Unnamed Subtropical Storm was a subtropical storm that did not get named during the 2000 Atlantic hurricane season. It formed east of the Bahamas in late October. It moved north and northeast, reached a peak of 65 mph, and never affected land. It also never made the transition to a tropical cyclone.
It caused no damage and no fatalities.
|Formation||October 25, 2000|
|Dissipation||October 29, 2000|
|Highest winds||65 mph|
|Lowest pressure||976 mbar|
On October 25, an extratropical low pressure system developed east of the Turks & Caicos Islands in response to an upper-level cyclone interacting with a frontal boundary. Initially, the low moved northwest, and in combination with a ridge of high pressure to its north, developed a gale center six hours later. By 1800 UTC that day it had developed sufficiently organized convection to be classified using the Hebert-Poteat subtropical cyclone classification system, and at this time, the system is estimated to have become a subtropical storm. Upon becoming a subtropical storm, the storm moved north, and this motion continued for the next 24 hours as the system slowly intensified. The storm turned north-northwest on October 26, and then accelerated north-northeast on October 27. During this time, satellite imagery indicated intermittent central bursts of convection, while hurricane hunter aircraft indicated a large (75 to 100 miles) radius of maximum winds. This evolution was in contrast to Hurricane Michael a week and a half before. Although Michael was of similar origin to a subtropical storm, Michael developed persistent central convection and completed the transition into a fully warm-core tropical storm, and eventually, a hurricane.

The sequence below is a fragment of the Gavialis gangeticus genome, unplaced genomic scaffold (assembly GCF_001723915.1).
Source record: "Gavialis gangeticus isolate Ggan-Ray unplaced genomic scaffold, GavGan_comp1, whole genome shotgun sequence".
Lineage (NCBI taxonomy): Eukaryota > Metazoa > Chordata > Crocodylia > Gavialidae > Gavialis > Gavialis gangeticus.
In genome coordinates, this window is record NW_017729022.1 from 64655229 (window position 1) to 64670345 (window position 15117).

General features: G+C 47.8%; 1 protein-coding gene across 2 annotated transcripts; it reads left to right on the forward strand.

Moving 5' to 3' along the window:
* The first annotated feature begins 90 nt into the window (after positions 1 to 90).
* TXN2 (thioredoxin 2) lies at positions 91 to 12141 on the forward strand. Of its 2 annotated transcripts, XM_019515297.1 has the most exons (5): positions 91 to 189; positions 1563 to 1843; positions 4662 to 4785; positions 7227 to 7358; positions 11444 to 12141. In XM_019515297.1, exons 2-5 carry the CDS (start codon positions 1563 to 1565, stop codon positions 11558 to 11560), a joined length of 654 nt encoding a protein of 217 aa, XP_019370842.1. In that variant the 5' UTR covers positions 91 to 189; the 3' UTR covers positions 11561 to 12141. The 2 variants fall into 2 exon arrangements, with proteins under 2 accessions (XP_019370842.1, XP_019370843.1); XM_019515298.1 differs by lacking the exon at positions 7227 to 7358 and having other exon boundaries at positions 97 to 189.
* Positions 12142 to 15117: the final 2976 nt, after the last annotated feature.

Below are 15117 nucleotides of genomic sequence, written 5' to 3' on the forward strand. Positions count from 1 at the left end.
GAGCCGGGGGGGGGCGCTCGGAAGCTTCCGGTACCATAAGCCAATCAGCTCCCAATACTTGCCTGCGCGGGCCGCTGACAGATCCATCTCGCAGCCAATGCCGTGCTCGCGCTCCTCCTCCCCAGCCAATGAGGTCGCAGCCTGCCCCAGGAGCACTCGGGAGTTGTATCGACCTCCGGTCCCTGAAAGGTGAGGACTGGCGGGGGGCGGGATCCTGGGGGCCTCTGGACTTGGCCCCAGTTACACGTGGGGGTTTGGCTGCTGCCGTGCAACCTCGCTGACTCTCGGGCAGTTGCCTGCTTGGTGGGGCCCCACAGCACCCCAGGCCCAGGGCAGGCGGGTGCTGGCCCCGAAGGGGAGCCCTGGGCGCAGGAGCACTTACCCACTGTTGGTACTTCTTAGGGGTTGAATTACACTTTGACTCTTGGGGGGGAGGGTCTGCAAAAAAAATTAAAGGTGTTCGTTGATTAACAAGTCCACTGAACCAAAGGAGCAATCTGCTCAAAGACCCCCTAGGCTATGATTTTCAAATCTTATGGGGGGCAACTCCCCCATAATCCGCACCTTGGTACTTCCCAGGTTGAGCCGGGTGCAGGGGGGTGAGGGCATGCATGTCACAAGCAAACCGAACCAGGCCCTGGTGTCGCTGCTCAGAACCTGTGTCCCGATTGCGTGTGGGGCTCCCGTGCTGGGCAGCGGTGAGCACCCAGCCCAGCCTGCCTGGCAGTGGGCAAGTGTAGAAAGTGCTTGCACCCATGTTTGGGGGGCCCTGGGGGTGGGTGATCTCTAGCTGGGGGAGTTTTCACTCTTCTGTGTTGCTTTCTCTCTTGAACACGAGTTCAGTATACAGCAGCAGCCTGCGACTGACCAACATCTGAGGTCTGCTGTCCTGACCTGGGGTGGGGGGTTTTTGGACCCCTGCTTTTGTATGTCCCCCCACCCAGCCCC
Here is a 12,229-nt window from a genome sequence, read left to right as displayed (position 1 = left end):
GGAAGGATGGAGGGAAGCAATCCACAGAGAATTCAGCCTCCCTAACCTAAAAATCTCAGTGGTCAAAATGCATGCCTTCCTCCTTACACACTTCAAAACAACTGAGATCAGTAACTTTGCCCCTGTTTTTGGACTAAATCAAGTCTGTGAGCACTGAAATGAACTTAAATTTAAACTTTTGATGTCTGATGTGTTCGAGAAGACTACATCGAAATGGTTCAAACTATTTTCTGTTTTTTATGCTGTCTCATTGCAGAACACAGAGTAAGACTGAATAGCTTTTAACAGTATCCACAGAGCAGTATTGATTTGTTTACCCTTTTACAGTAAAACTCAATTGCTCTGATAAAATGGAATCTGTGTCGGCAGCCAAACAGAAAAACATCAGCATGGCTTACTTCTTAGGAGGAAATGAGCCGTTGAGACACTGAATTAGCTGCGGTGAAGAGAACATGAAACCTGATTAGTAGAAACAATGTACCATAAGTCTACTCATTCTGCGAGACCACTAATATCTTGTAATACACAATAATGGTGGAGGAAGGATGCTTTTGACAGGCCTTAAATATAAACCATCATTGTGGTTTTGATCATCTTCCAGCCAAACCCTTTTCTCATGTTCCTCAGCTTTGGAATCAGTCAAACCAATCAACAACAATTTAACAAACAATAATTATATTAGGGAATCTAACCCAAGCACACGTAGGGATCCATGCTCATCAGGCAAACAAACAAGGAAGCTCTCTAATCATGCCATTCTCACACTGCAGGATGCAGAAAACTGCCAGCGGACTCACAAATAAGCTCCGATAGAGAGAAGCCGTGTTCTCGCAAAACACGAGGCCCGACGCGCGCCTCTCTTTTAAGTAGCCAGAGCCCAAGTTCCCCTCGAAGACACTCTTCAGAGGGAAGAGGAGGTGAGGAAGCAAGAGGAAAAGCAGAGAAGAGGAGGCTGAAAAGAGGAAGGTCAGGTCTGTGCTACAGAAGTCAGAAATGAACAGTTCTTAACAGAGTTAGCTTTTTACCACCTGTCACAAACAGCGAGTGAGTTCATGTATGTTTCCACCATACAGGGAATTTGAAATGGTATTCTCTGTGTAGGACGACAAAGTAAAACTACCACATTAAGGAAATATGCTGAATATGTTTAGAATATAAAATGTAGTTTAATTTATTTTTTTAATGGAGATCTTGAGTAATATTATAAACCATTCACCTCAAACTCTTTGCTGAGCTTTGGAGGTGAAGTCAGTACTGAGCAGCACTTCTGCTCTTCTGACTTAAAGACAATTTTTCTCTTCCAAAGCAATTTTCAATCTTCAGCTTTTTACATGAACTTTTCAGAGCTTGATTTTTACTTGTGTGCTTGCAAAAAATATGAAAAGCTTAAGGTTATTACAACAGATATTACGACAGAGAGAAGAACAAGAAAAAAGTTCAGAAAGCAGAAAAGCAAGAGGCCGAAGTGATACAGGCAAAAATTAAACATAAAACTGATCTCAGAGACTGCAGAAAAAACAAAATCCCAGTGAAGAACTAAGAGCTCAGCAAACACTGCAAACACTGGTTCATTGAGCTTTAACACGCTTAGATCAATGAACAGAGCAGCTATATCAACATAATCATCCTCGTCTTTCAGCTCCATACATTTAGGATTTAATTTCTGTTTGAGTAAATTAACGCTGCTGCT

Early on October 27, the storm reached winds of 60 mph, and little change in strength occured during the next 24 hours. On October 28, the storm accelerated further as it turned to the northeast in response to a large and cold upper-level cyclone moving southward over southeastern Canada. A large burst of convection occured late on October 28, and at this time, the storm reached its peak intensity of 65 mph. A strong cold front emerged off New England and began to intrude into the system, and the storm became extratropical near Sable Island, Nova Scotia around 0600 UTC on October 29. The extratropical remnants of the storm weakened rapidly and it lots its identity near eastern Nova Scotia later that day. It should be noted that the large cyclonic circulation that absorbed the subtropical storm was responsible for heavy early-season snowfalls over portions of the New England states and southeastern Canada.
This was the last time a subtropical storm was not given a name in the Atlantic basin. Starting in 2002, subtropical storms were given names, starting with Hurricane Gustav, which was initially a subtropical cyclone. Had this storm been named, it would've been named Subtropical Storm Oscar.